Have you ever looked up at the night sky and felt that nights were getting brighter? Where have all the stars disappeared? What if we told you your view of the universe had been adversely impaired? Bizarre as it may sound, the distinction between night and day is gradually disappearing on Earth.
The inappropriate and excessive use of artificial light does not only affect energy consumption. It is the reason the Earth is in danger of losing its night light – also known as light pollution.
Just like land, water and air, light pollution has environmental consequences for us, animals and our climate.
Between 2012 and 2016, artificially lit areas at night across India increased by 33%.
This was recorded using data from the first-ever calibrated satellite radiometer, which is designed especially for night lights.
An international study led by Christopher Kyba from the GFZ German Research Centre for Geoscience has shown that in the past four years, the artificially lit surface of the planet at night increased in radiance and extent by 2.2% per year.
What’s more, there is only a part of the light increase that we can see. Sometimes the instrument may record dimming of a city when it hasn’t occurred, or the city may have even gotten brighter. This is because the sensor cannot detect light at wavelengths below 500 nanometres (nm). This happens when orange lamps are replaced with white LED lights that emit radiation below 500 nm.
The use of LED lights has been encouraged the world over, as they are known to reduce energy consumption and light pollution. However, this has encouraged people to light up more areas than ever, and the transition from high-pressure orange sodium lamps to white LED lights for street lights has become counter-productive.
There are four components of light pollution. First is ‘glare’, which is the excessive brightness that causes visual discomfort. Second is ‘skyglow’, which is the brightening of the night sky over inhabited areas. The third is ‘light trespass’, which is when light falls where it is not intended or needed.
And the fourth is clutter, which is bright, confusing and excessive groupings of light sources.
A real-life example of this happened recently in Mumbai. Residents living around Wilson Gymkhana in Marine Lines, Mumbai, approached environmentalists after being disturbed by the high-intensity floodlights used there. They complained that they had to use thick curtains due to the lights at night, but that prevented the cool breeze from entering the house. Officials have issued notices to the management to shut the use of any lights after 10 pm.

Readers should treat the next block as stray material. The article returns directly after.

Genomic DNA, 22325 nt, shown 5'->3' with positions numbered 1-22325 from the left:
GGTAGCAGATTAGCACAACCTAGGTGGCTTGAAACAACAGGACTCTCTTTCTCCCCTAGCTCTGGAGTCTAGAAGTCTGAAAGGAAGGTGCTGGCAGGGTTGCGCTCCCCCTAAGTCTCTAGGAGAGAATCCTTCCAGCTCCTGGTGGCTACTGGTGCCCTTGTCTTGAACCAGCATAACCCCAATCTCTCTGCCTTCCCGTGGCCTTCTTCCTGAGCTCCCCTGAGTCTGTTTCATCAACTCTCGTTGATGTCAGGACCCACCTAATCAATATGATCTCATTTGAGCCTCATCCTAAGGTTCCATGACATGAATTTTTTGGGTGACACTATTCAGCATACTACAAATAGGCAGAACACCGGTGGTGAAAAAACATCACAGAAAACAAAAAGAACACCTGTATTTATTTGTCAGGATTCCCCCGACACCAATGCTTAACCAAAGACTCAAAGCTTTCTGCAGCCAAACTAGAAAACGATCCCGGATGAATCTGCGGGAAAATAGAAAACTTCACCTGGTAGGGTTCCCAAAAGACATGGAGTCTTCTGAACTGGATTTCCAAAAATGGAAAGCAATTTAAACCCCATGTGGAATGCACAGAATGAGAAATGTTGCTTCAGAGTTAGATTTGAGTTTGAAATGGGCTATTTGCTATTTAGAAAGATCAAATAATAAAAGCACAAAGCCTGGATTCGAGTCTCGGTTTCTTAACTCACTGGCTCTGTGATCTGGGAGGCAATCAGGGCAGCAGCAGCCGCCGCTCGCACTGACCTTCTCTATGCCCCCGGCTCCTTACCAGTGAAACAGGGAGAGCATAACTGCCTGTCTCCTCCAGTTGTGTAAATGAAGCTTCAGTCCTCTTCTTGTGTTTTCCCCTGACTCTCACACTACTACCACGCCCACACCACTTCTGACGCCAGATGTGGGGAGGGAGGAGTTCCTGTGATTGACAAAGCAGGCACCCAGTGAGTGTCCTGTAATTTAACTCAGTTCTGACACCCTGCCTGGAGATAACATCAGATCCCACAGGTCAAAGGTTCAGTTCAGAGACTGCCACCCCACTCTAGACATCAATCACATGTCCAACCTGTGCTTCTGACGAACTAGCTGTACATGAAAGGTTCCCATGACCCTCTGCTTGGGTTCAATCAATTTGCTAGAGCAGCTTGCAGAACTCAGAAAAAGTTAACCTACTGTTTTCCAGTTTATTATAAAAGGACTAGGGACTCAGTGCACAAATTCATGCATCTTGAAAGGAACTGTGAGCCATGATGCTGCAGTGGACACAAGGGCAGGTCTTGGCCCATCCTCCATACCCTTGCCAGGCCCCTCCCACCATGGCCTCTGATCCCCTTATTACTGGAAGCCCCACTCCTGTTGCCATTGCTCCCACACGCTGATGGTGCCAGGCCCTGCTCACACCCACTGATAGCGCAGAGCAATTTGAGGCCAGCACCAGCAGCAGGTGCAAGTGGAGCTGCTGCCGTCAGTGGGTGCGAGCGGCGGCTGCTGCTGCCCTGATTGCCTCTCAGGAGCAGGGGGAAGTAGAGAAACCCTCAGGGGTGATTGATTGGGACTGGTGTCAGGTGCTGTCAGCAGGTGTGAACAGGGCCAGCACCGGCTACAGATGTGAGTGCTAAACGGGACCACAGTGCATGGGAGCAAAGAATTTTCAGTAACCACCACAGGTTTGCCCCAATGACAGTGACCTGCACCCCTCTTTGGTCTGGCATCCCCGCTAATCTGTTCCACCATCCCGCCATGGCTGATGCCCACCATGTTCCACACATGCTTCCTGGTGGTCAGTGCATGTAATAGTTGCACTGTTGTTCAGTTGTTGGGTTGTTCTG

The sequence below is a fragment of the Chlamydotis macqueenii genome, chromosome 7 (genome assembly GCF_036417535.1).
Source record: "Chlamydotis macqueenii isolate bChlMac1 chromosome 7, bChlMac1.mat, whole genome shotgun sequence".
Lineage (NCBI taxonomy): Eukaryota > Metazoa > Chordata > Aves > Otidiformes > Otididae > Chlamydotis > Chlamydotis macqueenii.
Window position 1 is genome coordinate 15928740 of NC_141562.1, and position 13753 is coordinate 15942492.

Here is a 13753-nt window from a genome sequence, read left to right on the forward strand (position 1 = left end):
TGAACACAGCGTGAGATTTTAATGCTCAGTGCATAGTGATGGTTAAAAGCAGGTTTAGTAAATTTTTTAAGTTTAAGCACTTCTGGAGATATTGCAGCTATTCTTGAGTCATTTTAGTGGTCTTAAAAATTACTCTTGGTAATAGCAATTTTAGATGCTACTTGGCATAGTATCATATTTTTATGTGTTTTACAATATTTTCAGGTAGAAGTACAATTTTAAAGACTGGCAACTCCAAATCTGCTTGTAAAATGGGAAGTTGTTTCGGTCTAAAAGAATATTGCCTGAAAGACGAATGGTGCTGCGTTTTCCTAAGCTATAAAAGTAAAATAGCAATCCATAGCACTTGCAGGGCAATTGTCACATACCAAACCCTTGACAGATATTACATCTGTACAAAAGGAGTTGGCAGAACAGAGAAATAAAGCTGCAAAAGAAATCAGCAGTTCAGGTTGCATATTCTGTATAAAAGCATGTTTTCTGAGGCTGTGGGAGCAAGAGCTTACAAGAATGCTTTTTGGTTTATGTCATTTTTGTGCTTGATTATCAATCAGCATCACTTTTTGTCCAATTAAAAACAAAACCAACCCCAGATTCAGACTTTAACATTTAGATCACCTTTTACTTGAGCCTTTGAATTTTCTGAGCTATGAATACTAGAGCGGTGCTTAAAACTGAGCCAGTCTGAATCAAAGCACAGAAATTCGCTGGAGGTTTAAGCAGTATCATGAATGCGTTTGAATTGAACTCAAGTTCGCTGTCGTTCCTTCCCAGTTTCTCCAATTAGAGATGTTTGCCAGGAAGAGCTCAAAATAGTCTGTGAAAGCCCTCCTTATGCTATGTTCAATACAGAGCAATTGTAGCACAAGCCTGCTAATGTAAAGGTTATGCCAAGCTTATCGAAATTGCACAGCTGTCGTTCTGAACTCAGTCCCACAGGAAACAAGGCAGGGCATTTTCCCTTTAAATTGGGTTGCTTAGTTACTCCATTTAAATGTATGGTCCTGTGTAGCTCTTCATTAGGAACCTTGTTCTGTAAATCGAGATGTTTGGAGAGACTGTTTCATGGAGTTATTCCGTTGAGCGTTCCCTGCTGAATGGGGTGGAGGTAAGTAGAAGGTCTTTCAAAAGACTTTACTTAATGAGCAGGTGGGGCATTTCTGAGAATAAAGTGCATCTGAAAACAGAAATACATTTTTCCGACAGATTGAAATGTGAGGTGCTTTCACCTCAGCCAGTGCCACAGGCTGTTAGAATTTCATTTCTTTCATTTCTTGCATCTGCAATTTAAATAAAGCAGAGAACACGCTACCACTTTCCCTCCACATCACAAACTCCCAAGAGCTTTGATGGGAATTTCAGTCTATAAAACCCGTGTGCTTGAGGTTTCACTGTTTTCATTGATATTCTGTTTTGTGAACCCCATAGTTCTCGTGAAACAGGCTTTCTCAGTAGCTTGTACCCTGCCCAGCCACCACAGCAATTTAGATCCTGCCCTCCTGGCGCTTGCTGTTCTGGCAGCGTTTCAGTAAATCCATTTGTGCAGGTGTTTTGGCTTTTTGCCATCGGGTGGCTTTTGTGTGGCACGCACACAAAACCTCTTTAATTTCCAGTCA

There is work being done to combat this as well. The Awaaz Foundation has spoken about the need for stringent norms and is in the process of creating a case study that will help the government impose limits on time and intensity of light. So far, there are no such guidelines.
So, what can we do at our end to reduce light pollution?
The first step is to be informed. How it is caused, how it affects our health and what we can do about it.
We could start by minimising the use of lights in the house. Switching off lights when not in use is the most cost-effective solution to the problem.
Reducing the use of decorative lights and using environment-friendly candles during festivals instead will also help. Street lights should have covered bulbs facing downwards so that the light reflecting into the sky is eliminated. Plus they shouldn’t be turned on during the day.
You should also make sure your outdoor lights aren’t too bright and don’t trespass into other houses. This creates discomfort for others living around you and is completely unethical.
Using glare-free bulbs, or low hanging bulbs with lights facing downwards can also go a long way in reducing pollution.
Coloured lights are anti-glare and can well serve the purpose of lighting. You should also look into using glare-free lighting for vehicles at night when there is sufficient light around.